GOVERNMENT MORATORIUM ON COLLECTING LATE RENT CONTINUES TO DRIVE BEHAVIOUR OF MANY LARGER TENANTS IN RETAIL AND LEISURE SECTORS

GOVERNMENT MORATORIUM ON COLLECTING LATE RENT CONTINUES TO DRIVE BEHAVIOUR OF MANY LARGER TENANTS IN RETAIL AND LEISURE SECTORS

The government’s moratorium on taking legal action against tenants is changing the behaviour of many commercial tenants according to research compiled by Remit Consulting that also shows the amount of rent and service charges collected for commercial properties on June Quarter Day were even lower than in the previous quarter.

The management consultancy, working in conjunction with the British Property Federation (BPF), the RICS, Revo, the Agents Advisory Group and other members of the Property Industry Alliance (PIA), surveyed the country’s largest property management firms representing many of the main pension funds, REITS and other institutional investors.

The research covers around 125,000 leases on 31,500 prime commercial property investment properties across the country. The reconciled figures reveal that, overall, 37.8% of rent and 33.0% of service charge payments were collected on last week’s due date. By comparison, Remit Consulting’s previous research for March Quarter Day showed that, overall, 49% of rents were collected along with 37% of service charge payments at the beginning of the UK’s lockdown. In 2019 the figures for March Quarter Day were 79% and 73% respectively.

The June Quarter Day research also reveals that 53% of retail properties and 63% of leisure properties across the investment portfolios studied are subject to rent concessions, holidays or renegotiations put in place since March. The comparable figures for industrial and office properties are 27% and 17% respectively.

“While the collection figures are worse than the previous quarter, they are better than many property and asset managers were fearing,” said Steph Yates, a senior consultant at Remit Consulting. “The leisure and retail sectors are clearly the worst hit and it appears that it is the large tenants, across all the sectors, that are agreeing concessions more than the small ones. This is the opposite to what was intended in the government’s recently issued code of practice for the commercial property sector and the moratorium on pursuing remedies for late rent is having a significant effect on the market,” she added.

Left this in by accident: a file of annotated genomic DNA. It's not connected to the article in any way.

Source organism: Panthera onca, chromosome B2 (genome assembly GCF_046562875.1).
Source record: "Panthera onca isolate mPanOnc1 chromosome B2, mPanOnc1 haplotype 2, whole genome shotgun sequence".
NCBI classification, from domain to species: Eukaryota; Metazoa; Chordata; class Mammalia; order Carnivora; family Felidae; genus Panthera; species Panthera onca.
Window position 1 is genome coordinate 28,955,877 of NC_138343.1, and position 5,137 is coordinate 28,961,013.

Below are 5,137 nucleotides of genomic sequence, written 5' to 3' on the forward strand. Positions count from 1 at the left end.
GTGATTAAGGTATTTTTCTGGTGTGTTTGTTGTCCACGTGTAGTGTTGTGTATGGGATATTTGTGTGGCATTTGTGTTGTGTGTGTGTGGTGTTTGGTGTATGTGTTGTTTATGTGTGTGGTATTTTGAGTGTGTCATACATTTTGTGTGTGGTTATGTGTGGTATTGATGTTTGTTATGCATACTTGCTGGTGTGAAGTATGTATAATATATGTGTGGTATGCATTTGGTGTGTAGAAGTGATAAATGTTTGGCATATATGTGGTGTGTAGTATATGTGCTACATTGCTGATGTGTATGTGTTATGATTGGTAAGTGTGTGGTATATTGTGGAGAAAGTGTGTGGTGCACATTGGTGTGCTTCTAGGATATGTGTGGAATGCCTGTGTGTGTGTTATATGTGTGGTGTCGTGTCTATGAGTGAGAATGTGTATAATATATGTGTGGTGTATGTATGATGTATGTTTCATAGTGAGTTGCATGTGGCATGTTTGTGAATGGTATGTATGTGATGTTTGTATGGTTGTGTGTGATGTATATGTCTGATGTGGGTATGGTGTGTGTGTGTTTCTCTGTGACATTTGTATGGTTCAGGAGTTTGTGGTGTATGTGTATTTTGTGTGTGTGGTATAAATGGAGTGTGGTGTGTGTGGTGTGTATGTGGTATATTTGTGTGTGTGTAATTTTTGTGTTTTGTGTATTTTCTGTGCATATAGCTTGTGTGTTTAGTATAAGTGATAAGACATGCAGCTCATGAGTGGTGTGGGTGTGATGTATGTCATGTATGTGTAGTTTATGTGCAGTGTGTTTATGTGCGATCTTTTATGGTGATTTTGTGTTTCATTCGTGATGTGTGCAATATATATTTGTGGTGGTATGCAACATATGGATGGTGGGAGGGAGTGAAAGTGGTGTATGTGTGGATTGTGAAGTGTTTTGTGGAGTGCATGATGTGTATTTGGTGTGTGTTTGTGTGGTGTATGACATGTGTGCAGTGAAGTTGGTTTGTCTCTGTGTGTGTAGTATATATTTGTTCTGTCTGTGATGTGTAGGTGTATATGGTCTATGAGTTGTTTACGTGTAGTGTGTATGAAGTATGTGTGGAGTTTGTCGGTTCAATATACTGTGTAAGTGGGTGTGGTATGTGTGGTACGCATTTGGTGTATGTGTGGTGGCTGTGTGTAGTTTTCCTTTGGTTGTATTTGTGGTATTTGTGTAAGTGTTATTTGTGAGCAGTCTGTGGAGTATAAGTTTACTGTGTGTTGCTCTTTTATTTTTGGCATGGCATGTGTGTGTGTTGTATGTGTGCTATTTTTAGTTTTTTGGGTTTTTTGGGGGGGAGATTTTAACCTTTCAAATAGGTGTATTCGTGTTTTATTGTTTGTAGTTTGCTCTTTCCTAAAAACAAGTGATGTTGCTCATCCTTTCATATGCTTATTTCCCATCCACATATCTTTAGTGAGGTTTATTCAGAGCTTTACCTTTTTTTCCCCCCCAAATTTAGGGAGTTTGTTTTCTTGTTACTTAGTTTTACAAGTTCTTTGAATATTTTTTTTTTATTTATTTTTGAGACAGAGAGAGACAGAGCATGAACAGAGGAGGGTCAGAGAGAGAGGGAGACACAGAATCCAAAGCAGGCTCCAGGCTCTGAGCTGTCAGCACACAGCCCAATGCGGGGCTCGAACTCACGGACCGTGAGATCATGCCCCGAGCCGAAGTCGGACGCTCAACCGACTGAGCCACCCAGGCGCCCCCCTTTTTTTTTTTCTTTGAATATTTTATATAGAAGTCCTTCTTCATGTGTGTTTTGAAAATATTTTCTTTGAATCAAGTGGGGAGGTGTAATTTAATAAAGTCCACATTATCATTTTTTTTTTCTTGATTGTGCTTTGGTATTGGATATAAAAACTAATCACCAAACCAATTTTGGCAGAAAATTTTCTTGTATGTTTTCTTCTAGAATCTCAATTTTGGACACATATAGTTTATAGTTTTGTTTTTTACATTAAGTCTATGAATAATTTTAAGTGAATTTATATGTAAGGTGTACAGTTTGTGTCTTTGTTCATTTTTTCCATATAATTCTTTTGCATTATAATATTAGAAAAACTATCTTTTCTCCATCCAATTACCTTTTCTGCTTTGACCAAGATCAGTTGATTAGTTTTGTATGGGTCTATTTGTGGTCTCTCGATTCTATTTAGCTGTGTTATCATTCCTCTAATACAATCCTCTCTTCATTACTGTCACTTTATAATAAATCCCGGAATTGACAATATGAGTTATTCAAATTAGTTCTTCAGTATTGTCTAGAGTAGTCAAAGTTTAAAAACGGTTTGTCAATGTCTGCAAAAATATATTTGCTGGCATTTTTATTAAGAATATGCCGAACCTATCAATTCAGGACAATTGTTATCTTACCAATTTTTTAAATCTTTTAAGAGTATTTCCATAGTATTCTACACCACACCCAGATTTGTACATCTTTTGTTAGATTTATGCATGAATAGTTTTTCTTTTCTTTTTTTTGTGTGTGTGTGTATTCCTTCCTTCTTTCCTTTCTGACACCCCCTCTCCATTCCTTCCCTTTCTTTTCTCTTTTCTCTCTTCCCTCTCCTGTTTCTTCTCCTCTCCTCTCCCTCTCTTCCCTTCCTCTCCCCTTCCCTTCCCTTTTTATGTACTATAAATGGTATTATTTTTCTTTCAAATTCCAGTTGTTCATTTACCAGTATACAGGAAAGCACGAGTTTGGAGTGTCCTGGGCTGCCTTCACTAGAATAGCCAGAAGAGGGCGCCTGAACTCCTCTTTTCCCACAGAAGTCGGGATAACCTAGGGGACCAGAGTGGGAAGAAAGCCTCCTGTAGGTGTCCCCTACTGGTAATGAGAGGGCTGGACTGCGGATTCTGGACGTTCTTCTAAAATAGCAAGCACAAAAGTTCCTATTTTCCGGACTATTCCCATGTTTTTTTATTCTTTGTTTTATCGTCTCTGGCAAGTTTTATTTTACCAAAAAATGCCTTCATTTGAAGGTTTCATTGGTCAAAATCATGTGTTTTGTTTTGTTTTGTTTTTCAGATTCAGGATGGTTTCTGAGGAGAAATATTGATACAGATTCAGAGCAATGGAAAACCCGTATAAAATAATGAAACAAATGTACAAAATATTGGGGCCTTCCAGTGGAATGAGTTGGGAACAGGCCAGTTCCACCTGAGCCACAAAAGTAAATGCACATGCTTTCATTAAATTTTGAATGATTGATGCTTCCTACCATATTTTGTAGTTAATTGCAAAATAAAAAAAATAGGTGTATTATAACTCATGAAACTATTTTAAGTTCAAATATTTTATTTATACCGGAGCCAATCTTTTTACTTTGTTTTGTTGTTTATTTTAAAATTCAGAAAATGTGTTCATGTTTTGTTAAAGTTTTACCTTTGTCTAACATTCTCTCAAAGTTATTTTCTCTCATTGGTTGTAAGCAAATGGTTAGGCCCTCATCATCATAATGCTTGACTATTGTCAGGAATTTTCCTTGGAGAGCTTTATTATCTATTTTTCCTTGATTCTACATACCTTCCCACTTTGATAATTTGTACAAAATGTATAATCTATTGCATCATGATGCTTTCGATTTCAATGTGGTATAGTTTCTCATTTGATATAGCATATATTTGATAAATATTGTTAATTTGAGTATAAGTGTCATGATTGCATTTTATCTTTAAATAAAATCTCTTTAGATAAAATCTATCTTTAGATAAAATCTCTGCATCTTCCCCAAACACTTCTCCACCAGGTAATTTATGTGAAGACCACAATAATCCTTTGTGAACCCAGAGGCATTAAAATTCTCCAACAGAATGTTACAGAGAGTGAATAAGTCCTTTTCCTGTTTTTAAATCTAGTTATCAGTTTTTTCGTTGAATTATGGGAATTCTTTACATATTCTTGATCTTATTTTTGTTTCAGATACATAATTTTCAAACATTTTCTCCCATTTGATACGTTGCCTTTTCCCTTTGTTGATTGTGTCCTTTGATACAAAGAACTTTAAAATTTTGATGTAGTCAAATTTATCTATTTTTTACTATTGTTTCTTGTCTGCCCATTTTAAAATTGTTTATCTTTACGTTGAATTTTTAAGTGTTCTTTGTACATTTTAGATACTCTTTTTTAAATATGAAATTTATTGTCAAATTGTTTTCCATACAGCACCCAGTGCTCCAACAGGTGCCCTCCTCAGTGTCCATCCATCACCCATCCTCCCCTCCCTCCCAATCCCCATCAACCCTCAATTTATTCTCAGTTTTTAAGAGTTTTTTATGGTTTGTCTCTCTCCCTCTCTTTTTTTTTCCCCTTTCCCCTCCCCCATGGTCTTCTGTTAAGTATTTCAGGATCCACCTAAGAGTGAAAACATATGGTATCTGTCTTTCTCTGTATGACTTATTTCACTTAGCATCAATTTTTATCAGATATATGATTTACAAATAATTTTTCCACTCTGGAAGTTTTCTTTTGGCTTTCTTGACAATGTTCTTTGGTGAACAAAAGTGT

Melanie Leech, Chief Executive, British Property Federation commented: “We warned Government that extending their moratorium on evictions would have an impact on rent collection far beyond the retail, hospitality and leisure sectors at the sharp end of the Covid-19 pandemic and it is disappointing to see that borne out in these figures. “Government must continue to reinforce the message that those businesses who can pay rent, should pay so that businesses in genuine distress can be helped within the framework of the new Code of Practice.”

Chief executive of Revo, the Retail Property Community, Vivienne King said: “Rent collection will vary for each property owner, but an average of just 35% paid in the retail sector and 21% in the leisure sector underlines the severe and sudden loss of income, which will have deeper repercussions for lenders, pension funds and savers. The moratorium on statutory demands winding-up petitions and commercial evictions has exacerbated the problem of non-payment, making it very difficult to determine which operator businesses are in genuine distress and which are simply refusing to pay their rent, despite the Government’s Code of Practice. “We recognise genuine distress exists and urgently call on the Government to provide financial support on rents to restore stability to the retail property ecosystem and secure an industry ready to support the UK’s economic recovery,” she added.

Bill Hughes, Head of LGIM Real Assets and Chair of the Property Industry Alliance, commented: “The decline in rent collected is directly related to the extended government moratorium on landlord rights. We now need to see fairness of treatment for the pensioners that back large swathes of the UK’s real estate. By encouraging greater alignment between UK’s occupiers and the long term money backing its real estate, we can safeguard the support of long-term capital to invest across the built environment of the UK, including its regions, and support a productive and positive economic bounceback.”

Paul Bagust, RICS Global Property Standards Director, said: “A flourishing commercial property market isn’t just important for the economic health of the country. By providing a home for everything from retail to hospitality to office space, it shapes our everyday environment and impacts on how we work, live and play. The recently launched Government Code of Practice will help landlords and tenants resolve some of their issues, but fundamentally we are going to have to start reimagining what our town and city centres will look like to ensure they remain the beating hearts of their communities and stay financially viable.”